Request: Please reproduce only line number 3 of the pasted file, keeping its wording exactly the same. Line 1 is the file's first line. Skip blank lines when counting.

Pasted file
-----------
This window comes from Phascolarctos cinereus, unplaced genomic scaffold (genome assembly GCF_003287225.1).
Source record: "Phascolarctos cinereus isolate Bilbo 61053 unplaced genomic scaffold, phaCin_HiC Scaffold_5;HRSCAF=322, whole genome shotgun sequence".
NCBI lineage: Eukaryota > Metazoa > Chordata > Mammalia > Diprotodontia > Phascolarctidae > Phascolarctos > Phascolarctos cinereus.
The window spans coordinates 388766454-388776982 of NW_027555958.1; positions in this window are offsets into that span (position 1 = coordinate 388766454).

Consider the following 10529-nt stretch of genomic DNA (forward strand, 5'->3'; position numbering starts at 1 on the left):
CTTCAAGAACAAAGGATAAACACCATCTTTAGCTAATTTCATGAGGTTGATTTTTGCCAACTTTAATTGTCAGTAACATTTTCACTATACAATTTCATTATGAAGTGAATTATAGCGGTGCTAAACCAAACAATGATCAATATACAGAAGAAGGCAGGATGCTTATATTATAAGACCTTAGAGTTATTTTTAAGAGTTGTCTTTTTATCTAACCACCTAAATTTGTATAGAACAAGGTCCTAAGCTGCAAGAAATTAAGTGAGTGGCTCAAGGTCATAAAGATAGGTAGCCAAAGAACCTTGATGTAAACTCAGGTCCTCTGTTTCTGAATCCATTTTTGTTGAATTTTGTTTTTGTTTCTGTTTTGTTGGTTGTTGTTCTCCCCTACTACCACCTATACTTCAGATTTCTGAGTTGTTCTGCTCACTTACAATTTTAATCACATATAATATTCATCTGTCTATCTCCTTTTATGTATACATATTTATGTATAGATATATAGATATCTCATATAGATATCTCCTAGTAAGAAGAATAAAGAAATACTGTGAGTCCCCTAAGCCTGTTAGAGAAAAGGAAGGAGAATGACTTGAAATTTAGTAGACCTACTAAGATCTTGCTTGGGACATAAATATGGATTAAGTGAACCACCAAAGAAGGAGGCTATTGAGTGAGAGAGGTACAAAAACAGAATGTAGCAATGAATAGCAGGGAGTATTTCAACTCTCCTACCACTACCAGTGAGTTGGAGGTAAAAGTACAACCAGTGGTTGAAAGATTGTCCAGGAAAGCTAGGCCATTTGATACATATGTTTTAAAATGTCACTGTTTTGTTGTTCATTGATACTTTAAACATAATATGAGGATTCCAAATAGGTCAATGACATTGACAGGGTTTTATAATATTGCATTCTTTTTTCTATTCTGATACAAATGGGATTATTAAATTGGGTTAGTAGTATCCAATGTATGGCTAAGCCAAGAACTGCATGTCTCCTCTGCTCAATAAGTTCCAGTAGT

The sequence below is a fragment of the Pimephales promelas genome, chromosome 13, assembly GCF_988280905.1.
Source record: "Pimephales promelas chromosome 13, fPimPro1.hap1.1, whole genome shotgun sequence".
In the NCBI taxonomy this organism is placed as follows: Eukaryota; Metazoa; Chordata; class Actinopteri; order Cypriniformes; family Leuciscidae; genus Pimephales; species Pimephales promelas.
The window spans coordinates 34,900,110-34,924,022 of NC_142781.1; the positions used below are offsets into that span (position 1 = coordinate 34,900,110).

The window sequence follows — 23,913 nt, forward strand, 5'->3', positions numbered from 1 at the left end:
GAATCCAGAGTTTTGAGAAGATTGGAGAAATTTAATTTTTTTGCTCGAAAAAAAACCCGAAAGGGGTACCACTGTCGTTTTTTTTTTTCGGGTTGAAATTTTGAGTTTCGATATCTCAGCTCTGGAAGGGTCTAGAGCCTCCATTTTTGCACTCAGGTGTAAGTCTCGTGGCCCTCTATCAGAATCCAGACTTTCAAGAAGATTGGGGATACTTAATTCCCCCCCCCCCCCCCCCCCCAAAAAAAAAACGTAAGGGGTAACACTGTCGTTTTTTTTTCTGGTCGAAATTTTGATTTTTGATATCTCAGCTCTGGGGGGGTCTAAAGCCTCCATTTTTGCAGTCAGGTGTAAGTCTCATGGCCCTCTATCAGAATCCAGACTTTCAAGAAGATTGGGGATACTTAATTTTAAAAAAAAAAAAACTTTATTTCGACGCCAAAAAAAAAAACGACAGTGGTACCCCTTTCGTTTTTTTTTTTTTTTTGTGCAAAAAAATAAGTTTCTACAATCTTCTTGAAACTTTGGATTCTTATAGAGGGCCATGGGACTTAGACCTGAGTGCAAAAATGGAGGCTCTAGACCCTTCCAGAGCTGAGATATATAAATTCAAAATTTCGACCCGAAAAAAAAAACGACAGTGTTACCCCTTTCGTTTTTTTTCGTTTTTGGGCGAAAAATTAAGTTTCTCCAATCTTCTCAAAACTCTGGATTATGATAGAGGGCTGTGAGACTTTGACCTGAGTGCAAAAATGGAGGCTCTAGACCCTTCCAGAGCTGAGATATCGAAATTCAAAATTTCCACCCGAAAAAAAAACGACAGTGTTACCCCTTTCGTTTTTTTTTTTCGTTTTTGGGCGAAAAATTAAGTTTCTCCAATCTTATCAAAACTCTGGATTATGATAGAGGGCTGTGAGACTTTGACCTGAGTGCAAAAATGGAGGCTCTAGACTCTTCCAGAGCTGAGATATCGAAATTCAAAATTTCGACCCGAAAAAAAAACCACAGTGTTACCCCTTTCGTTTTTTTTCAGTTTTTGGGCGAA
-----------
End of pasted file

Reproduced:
NCBI lineage: Eukaryota > Metazoa > Chordata > Mammalia > Diprotodontia > Phascolarctidae > Phascolarctos > Phascolarctos cinereus.